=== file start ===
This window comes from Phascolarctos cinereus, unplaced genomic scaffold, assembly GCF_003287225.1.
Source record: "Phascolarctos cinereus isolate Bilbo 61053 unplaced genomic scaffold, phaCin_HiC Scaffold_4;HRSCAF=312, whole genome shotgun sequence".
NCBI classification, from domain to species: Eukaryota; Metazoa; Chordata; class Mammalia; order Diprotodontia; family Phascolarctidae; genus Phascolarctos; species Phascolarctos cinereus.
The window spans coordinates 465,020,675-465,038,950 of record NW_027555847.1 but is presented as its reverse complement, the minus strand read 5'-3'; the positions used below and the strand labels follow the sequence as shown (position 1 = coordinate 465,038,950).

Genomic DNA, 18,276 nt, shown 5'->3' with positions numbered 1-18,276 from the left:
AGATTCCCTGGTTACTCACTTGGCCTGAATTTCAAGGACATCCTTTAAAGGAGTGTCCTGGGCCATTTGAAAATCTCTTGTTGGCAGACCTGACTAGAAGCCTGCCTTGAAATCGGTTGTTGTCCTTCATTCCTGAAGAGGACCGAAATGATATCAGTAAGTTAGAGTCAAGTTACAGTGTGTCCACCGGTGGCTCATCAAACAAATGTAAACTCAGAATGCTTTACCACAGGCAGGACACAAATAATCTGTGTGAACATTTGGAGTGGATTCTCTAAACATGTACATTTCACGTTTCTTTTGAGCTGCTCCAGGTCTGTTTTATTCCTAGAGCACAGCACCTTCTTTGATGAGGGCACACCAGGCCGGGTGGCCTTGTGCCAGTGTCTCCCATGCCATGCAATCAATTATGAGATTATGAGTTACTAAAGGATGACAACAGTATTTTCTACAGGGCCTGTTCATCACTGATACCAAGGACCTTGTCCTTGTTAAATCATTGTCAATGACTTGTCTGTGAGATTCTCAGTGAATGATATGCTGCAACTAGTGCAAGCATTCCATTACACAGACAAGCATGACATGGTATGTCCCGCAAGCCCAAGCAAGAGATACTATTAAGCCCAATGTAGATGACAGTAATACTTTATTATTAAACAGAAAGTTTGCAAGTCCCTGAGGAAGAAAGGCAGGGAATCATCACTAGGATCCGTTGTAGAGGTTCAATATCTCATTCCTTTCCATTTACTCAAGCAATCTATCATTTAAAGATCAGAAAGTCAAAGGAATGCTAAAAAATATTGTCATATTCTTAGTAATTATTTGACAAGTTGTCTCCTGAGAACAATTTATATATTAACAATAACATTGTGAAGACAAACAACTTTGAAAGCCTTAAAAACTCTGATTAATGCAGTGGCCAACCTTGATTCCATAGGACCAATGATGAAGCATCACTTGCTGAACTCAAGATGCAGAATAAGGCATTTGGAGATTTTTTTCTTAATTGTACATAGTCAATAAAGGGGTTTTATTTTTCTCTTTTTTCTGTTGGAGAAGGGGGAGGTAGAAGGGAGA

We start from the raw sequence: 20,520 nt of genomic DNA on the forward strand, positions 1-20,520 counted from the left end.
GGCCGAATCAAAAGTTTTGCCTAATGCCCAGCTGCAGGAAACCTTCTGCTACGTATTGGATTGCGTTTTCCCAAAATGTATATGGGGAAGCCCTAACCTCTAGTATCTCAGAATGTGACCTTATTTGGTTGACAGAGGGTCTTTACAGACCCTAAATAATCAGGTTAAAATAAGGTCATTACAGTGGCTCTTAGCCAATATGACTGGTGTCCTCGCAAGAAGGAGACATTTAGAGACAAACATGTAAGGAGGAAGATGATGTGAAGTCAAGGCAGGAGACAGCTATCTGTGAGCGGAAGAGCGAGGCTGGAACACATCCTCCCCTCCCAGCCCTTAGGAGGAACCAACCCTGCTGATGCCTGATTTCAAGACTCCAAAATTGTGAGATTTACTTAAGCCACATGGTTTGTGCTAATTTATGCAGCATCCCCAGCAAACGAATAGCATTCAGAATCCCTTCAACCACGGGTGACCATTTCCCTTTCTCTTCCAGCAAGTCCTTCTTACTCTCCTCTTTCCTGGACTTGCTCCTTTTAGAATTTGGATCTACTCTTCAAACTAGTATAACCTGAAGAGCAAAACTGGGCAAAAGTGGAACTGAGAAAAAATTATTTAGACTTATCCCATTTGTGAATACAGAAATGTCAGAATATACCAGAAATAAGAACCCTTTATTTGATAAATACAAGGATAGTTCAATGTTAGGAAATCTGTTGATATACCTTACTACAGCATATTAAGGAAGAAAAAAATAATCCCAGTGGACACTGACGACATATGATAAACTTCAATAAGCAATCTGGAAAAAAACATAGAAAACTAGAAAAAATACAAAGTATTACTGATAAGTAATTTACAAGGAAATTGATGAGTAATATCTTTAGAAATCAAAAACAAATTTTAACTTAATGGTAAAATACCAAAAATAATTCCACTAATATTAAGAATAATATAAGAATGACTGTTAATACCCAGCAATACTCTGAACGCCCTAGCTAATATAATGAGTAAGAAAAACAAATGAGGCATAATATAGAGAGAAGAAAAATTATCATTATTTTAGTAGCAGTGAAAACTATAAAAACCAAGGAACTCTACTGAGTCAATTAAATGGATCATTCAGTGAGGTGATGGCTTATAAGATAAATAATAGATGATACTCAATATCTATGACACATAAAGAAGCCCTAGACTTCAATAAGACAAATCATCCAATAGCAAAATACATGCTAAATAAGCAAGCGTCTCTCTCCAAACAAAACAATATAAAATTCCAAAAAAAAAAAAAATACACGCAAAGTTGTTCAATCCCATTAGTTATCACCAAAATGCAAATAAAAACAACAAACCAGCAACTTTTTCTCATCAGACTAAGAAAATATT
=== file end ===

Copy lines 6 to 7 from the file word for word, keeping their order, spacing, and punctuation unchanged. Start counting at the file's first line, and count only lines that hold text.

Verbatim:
AGATTCCCTGGTTACTCACTTGGCCTGAATTTCAAGGACATCCTTTAAAGGAGTGTCCTGGGCCATTTGAAAATCTCTTGTTGGCAGACCTGACTAGAAGCCTGCCTTGAAATCGGTTGTTGTCCTTCATTCCTGAAGAGGACCGAAATGATATCAGTAAGTTAGAGTCAAGTTACAGTGTGTCCACCGGTGGCTCATCAAACAAATGTAAACTCAGAATGCTTTACCACAGGCAGGACACAAATAATCTGTGTGAACATTTGGAGTGGATTCTCTAAACATGTACATTTCACGTTTCTTTTGAGCTGCTCCAGGTCTGTTTTATTCCTAGAGCACAGCACCTTCTTTGATGAGGGCACACCAGGCCGGGTGGCCTTGTGCCAGTGTCTCCCATGCCATGCAATCAATTATGAGATTATGAGTTACTAAAGGATGACAACAGTATTTTCTACAGGGCCTGTTCATCACTGATACCAAGGACCTTGTCCTTGTTAAATCATTGTCAATGACTTGTCTGTGAGATTCTCAGTGAATGATATGCTGCAACTAGTGCAAGCATTCCATTACACAGACAAGCATGACATGGTATGTCCCGCAAGCCCAAGCAAGAGATACTATTAAGCCCAATGTAGATGACAGTAATACTTTATTATTAAACAGAAAGTTTGCAAGTCCCTGAGGAAGAAAGGCAGGGAATCATCACTAGGATCCGTTGTAGAGGTTCAATATCTCATTCCTTTCCATTTACTCAAGCAATCTATCATTTAAAGATCAGAAAGTCAAAGGAATGCTAAAAAATATTGTCATATTCTTAGTAATTATTTGACAAGTTGTCTCCTGAGAACAATTTATATATTAACAATAACATTGTGAAGACAAACAACTTTGAAAGCCTTAAAAACTCTGATTAATGCAGTGGCCAACCTTGATTCCATAGGACCAATGATGAAGCATCACTTGCTGAACTCAAGATGCAGAATAAGGCATTTGGAGATTTTTTTCTTAATTGTACATAGTCAATAAAGGGGTTTTATTTTTCTCTTTTTTCTGTTGGAGAAGGGGGAGGTAGAAGGGAGA

We start from the raw sequence: 20,520 nt of genomic DNA on the forward strand, positions 1-20,520 counted from the left end.